Baker’s Cape Wind conversion
Four years ago gubernatorial candidate Charlie Baker strongly opposed Cape Wind as a “sweetheart deal” that would drive up the cost of doing business in Massachusetts. Now, according to an editorial in the Standard-Times, he has dropped his opposition to the proposed wind farm in Nantucket Sound, concluding the project is a “done deal.”
Baker’s “conversion” on Cape Wind is creating a lot of buzz in political and environmental circles, but it appears to be more a change of tone than anything else. Four years ago Baker took hard stances on a wide variety of issues and alienated lots of people in the process. This time around he’s being more selective, accepting policy decisions that can’t be changed and narrowing his list of enemies.
In 2010, Cape Wind was a minor but important campaign issue. Gov. Deval Patrick was the project’s biggest political supporter and his three gubernatorial opponents were all against it. The project had sold half of its expected power output to National Grid, but Cape Wind was searching for buyers for the rest. Two years later Patrick would force NStar to buy a quarter of Cape Wind’s power output in return for his administration’s approval for the company’s merger with Northeast Utilities.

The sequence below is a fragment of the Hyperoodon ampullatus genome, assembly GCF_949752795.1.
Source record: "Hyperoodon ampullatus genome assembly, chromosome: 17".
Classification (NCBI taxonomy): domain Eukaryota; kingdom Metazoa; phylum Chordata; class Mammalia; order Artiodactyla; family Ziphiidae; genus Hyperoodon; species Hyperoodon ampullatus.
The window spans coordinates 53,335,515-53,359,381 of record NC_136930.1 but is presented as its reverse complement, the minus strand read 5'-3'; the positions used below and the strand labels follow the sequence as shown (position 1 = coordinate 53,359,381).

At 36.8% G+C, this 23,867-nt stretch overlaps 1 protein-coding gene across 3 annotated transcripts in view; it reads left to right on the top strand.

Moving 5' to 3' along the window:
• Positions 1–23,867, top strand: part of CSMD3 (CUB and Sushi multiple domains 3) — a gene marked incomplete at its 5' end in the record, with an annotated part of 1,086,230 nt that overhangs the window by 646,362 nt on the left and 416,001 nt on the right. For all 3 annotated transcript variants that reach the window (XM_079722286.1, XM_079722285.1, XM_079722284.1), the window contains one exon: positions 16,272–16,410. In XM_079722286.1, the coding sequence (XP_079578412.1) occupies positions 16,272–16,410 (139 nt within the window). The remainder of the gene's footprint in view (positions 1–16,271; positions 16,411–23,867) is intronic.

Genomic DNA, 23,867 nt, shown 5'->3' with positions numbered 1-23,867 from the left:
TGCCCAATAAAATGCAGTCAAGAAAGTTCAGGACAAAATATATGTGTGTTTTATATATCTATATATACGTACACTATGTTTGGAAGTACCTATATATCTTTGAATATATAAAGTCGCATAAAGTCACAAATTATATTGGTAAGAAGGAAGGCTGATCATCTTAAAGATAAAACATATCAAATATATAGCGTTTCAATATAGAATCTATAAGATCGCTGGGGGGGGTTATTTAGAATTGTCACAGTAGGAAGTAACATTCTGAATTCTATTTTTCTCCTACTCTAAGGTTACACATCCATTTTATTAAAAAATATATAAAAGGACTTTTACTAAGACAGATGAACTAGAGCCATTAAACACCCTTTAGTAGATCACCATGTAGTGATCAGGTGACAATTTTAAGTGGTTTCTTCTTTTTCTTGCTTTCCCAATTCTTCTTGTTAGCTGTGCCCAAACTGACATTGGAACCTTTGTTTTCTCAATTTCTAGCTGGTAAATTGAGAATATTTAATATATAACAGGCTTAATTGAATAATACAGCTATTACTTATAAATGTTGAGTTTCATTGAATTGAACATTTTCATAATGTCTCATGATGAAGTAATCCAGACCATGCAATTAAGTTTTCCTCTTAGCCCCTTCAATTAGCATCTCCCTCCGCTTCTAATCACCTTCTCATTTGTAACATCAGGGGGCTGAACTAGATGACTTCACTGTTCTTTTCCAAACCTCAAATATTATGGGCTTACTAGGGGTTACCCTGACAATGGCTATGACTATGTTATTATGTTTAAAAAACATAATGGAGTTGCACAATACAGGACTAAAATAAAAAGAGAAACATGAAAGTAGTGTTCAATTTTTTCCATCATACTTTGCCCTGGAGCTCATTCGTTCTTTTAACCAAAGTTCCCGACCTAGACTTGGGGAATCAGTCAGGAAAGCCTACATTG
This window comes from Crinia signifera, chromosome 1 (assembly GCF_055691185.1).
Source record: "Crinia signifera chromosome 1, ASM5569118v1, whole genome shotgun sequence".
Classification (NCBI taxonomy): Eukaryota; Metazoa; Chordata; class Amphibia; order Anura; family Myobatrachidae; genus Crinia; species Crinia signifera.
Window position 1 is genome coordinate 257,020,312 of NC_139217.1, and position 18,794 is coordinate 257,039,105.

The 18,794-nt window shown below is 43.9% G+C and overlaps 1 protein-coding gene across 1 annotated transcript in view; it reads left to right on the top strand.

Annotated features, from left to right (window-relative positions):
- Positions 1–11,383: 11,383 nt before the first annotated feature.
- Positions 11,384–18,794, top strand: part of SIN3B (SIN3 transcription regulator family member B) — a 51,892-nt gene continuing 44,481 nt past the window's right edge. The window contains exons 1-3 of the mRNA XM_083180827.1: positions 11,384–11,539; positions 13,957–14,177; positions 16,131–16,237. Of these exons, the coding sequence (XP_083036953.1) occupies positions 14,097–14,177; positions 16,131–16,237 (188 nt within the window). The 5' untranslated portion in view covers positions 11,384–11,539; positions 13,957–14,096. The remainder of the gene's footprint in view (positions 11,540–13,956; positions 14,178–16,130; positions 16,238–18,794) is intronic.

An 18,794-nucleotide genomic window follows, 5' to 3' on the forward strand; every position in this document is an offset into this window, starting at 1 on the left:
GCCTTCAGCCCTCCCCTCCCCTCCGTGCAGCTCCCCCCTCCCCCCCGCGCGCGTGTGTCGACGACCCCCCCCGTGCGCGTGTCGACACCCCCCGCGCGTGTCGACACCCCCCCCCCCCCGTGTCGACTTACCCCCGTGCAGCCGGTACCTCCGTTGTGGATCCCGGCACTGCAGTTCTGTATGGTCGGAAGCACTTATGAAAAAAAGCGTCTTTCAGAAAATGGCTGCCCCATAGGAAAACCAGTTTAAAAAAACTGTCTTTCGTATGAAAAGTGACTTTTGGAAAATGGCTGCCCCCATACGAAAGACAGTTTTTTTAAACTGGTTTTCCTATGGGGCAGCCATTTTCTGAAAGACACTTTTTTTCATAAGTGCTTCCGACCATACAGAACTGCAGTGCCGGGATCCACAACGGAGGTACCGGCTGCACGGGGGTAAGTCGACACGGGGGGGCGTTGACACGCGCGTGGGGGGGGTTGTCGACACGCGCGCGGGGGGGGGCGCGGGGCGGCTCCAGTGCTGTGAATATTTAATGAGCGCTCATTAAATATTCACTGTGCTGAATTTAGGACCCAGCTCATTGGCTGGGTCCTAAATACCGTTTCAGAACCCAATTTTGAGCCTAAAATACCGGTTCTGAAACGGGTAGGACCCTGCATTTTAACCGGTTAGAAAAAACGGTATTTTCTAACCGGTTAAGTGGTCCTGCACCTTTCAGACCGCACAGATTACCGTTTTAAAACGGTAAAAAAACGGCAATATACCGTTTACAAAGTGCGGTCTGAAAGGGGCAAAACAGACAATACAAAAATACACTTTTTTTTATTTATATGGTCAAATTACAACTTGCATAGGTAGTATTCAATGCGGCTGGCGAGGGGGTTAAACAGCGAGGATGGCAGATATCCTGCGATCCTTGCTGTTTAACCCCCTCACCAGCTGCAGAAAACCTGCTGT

Baker met with the editorial board of the Standard-Times last week to discuss a lot of issues. His stance on Cape Wind wasn’t mentioned in the next day’s story or video excerpts from his talk. But on Sunday Standard-Times editor Robert Unger wrote a broader piece about “the new Charlie Baker,” pointing out that the Republican had learned from his past mistakes. “He has dropped his opposition to Cape Wind, which he told our editorial board last week was a ‘done deal,'” Unger wrote.
A recording of the Standard-Times interview indicates Baker restated his opposition to Cape Wind (not competitively bid, not competitively priced) while also saying there was a promising future for competitively bid offshore wind. He said New Bedford could benefit as a staging ground for the growing offshore wind industry. An aide then interrupted to clarify that Baker would not try to undo any existing approvals for Cape Wind. Baker added: “Cape Wind is over.”
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